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w58 vs n58 head question

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All L series 4 cyl. heads can be replaced by all other L series 4 cyl. heads.

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Both exist, both smog heads, not the greatest for flow, but if you're putting them on that camper, I doubt it will matter much.

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Remove the steel liners from your exhaust ports and just run it.

Too much flow for a stock motor.  It will be way worse than having the liners in.  Low compression in the hole will cause tumble and all sorts of other nastiness with those removed.

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I don't think so. It would flow about the same as a U67 head. Too much work for no gain on a stocker..

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I don't think so. It would flow about the same as a U67 head. Too much work for no gain on a stocker..

 

^

That.

 

Apples to apples-improve what ya have.

 

If wanting to upgrade, cruise the junk yards for an A87 head; hopefully finding a peanut.

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An A87 isn't an improvement over a W58 on an L20B.  SMALLER valves and ports.  Besides, you'd need a new exhaust manifold.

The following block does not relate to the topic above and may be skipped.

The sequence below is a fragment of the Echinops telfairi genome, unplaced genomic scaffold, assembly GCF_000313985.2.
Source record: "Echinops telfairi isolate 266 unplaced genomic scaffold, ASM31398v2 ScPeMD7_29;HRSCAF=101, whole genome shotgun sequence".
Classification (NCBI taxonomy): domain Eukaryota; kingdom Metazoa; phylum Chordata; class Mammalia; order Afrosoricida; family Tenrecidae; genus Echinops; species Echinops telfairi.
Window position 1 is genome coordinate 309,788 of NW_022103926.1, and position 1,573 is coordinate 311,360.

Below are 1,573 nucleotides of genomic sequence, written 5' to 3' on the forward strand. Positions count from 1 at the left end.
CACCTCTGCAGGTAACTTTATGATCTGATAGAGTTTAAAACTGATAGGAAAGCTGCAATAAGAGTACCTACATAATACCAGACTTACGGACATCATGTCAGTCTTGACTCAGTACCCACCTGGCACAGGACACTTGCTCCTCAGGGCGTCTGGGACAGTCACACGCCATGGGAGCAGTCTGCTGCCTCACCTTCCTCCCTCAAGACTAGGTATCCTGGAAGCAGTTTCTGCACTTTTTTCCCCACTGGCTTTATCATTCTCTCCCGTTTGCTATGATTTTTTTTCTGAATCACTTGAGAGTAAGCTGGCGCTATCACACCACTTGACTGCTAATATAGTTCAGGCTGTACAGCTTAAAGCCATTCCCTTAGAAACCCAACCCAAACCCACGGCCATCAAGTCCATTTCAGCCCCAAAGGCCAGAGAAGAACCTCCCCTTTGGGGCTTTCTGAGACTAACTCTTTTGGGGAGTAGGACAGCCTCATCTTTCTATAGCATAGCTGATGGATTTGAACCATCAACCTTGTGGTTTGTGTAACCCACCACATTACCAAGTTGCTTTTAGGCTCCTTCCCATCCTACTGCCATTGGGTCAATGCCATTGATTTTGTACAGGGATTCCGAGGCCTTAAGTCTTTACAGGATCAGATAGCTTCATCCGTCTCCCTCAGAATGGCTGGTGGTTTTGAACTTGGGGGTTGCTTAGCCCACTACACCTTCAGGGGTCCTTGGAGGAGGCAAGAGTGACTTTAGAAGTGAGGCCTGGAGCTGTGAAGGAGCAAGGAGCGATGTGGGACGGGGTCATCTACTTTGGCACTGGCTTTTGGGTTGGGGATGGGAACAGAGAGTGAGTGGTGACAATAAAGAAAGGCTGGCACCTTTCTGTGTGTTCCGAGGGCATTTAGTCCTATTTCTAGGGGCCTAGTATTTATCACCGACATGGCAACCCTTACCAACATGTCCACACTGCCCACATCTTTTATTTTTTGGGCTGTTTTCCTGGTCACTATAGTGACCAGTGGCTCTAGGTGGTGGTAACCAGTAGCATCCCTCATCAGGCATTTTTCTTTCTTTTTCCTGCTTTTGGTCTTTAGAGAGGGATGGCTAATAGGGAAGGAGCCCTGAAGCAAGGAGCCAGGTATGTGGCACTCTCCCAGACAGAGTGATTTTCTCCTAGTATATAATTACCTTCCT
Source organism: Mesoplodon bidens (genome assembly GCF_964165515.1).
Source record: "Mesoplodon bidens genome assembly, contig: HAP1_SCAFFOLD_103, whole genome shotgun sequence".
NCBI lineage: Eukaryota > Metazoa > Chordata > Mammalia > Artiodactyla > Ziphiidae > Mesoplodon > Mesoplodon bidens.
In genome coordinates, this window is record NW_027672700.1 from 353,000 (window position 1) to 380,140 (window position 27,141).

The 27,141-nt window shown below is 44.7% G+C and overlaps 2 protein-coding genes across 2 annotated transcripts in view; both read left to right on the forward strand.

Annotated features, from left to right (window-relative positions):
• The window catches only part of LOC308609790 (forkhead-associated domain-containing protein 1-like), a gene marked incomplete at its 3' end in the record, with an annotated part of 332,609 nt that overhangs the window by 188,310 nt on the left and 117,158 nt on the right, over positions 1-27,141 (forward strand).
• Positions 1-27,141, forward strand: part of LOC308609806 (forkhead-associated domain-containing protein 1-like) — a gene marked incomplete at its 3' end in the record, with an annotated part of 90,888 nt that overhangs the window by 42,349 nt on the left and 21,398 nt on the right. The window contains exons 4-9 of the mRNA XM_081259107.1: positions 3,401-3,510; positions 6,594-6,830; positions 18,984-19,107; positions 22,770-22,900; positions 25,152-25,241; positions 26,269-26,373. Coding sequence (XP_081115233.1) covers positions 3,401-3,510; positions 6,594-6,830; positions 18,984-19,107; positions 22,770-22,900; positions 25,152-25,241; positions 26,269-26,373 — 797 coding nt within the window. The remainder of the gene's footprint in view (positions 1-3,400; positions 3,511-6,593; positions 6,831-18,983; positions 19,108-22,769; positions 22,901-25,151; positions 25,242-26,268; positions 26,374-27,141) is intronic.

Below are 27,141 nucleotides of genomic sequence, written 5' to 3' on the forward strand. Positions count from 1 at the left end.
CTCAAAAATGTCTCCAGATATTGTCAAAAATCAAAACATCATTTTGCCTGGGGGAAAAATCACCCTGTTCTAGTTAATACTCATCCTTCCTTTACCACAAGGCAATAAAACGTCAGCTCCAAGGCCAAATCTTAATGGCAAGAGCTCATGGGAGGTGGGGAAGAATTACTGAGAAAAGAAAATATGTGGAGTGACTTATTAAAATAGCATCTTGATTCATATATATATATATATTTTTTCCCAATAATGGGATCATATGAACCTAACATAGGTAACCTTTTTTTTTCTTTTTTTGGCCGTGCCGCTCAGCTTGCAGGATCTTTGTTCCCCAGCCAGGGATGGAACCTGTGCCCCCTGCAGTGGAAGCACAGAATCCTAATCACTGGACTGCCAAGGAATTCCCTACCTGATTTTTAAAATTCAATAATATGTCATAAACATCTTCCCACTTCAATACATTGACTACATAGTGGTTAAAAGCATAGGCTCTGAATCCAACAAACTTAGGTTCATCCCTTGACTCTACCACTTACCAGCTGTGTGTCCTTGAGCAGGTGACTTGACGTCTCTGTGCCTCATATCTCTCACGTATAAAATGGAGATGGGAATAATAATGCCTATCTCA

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Leave in. I've done this on a W58 closed chamber head. You have to remove the valves, and that's a lot of bother. First liner took me 45 min. the last was 15. The ports have pea sized bumps to support anf hold the liners away from the port surface so they aren't cooled and can get red hot from the exhaust. I split them lengthwise in several places and twisted then out with vicegriops. They are wrapped around the exhaust valve guid that protrudes into the port and are a pain to get out. Sounds easy, I assure you it is not.

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Never heard of an N58 head. Would be inclined to say it doesn't exist.

My 77 710 goon has one

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My 77 710 goon has one

Ok thanks all for the advise , i will leave it to the original state . since this engine sits in a camper , i don't need performance

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Never heard of an N58 head. Would be inclined to say it doesn't exist.

 

 

 

My 77 710 goon has one

 

 

Doesn't Jessie's goon have an N58? or was it an W53... some odd ball number.